People say that our wedding was one of the most moving events they’ve ever attended. Now of course, people are supposed to say that about their friends’ weddings. But, at the risk of bragging, I’m pretty sure our wedding was something special.
It wasn’t just because two women were getting married, although that was part of it. It wasn’t just because a black woman and a white woman were getting married, although that was part of it. For us, the religious part of our wedding was the most important. As seminary graduates and religious professionals, we were concerned with all the liturgical and theological details. As people of deep faith, we wanted the liturgy to reflect our beliefs and aspirations about marriage.
April and I crafted the liturgy to be an experience, not a spectacle. Our guests were involved: they moved around, they laid hands on us and on each other for the blessing, and they gathered around the altar for communion. These elements made our wedding very memorable.
The legal part was secondary, although welcome. We were grateful to live in a marriage equality state, but the civil benefits of marriage weren’t our focus. Until it all changed at the moment in service when we were pronounced “a married couple.” The energy in the sanctuary had been growing throughout the introduction and the vows, and I could feel it coalescing during the pronouncement. At the words “a married couple,” the voices of our guests swelled into a cheer. Applause broke out.
Before that moment, I hadn’t considered the political implications of our marriage beyond the fact that as long as one of us had health insurance, the other would too. But in that moment (pictured), I had a sudden realization that for us and for the people in the room, this was a victory of sorts.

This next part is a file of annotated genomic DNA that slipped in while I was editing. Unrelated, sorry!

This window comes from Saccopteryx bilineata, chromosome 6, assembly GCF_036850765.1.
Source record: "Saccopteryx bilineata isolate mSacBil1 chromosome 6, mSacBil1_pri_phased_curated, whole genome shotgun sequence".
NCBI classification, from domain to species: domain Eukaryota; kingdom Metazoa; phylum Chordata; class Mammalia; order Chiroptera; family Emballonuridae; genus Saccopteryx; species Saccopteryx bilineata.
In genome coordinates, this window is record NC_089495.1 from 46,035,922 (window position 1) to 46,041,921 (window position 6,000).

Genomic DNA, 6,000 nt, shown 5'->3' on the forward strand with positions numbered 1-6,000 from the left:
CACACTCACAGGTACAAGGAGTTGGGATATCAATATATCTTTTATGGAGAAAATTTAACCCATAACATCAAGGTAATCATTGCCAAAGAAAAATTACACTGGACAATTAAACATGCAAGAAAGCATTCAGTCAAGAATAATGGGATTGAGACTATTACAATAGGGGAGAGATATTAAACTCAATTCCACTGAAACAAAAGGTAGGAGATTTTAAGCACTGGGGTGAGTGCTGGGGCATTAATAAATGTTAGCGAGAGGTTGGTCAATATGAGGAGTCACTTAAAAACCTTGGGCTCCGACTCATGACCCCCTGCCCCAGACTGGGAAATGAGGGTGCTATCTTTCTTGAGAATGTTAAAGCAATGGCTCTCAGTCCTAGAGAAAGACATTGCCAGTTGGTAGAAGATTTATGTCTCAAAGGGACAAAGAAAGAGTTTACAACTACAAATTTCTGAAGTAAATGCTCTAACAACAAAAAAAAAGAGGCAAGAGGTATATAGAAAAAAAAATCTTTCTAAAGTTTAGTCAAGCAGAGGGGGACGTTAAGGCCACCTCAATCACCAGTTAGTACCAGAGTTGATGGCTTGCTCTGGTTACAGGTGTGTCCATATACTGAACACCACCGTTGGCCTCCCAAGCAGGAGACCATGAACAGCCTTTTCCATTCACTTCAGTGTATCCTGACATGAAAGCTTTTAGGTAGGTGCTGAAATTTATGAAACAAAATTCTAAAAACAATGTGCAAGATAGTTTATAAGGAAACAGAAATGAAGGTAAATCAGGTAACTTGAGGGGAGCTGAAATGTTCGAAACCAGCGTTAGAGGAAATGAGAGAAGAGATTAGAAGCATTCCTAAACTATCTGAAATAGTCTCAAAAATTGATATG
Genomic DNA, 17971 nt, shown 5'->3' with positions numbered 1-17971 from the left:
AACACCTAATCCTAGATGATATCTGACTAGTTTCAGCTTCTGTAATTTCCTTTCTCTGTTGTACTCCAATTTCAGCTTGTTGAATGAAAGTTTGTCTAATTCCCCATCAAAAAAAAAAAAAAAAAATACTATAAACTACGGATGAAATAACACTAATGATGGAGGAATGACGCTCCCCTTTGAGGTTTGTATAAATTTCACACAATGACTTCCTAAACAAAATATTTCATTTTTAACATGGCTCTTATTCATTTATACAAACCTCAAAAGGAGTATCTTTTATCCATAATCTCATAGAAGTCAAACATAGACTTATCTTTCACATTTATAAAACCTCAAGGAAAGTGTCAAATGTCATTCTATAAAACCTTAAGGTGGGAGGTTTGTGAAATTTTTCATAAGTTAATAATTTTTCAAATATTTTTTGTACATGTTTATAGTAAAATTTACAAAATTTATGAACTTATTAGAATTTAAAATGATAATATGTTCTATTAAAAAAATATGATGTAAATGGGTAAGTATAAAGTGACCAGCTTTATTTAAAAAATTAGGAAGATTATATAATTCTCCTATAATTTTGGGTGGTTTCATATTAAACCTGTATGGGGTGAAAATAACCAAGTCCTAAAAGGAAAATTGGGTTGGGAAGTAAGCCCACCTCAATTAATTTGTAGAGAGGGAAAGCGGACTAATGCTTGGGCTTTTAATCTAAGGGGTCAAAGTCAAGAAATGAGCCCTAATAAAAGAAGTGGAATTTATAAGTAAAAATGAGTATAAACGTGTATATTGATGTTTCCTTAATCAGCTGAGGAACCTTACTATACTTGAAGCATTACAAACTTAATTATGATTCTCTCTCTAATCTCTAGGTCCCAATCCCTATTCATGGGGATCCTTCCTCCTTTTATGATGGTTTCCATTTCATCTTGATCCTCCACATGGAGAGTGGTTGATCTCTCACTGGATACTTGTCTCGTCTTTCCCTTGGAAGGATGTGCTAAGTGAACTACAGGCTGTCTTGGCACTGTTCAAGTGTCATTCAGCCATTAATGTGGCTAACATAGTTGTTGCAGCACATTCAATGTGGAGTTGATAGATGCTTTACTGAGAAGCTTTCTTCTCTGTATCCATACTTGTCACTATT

As we’ve carried on with our lives over the last year and a half, we’ve seen the implications of being legally married stretch far beyond the sound of applause.
When I went to the DMV with my brand new social security card and my brand new hyphenated last name, the woman behind the counter looked at my old license, looked at my social security card, and then said, “You can’t hyphenate your name like that. You have to put your name first and then your husband’s.”
“Wife,” I replied, not even addressing the fact that I could hyphenate my name any way I damn well pleased thankyouverymuch.
After she talked to a supervisor—who assured her that if the Social Security Administration was ok with my name, the DMV was satisfied as well—she moved on with the process.
When I went to our new nurse practitioner, I checked off the box that said “married” and I wrote “April” in the blank for “spouse’s name.” The receptionist didn’t blink when she entered that information into the computer. “And is April your primary emergency contact?” she asked. “Same address then?” Ho hum.
When I meet people, I say “we” pretty freely. And then I usually drop “my wife” somewhere in the conversation. Even though I’ve never had anyone react negatively, I always hesitate. I’m aware of the privilege I have in reclaiming this most patriarchal of labels. I’m aware that a few hundred miles west or south, I wouldn’t speak so freely. I’m aware of the privilege of having a gender identity and sexual orientation that fit into society’s boxes. I’m aware of friends with children who live in non-marriage-equality states. For these families, navigating the legal system is burdensome and never quite “equal” to the benefits of civil marriage.
And although we have it good here in Connecticut, when we filed our taxes last year, we were hit with a $1200 federal “gay tax” because we couldn’t file jointly.
All this could change in 2013. Last Friday, the Supreme Court agreed to hear two cases that could lead to marriage equality throughout the United States. It is exciting to think that the US might join our continental neighbors in Canada and Mexico in making marriage equality the law of the land.
Recently someone asked April why she uses the phrase “my wife” so much. “Because I never thought I’d have the privilege,” she replied.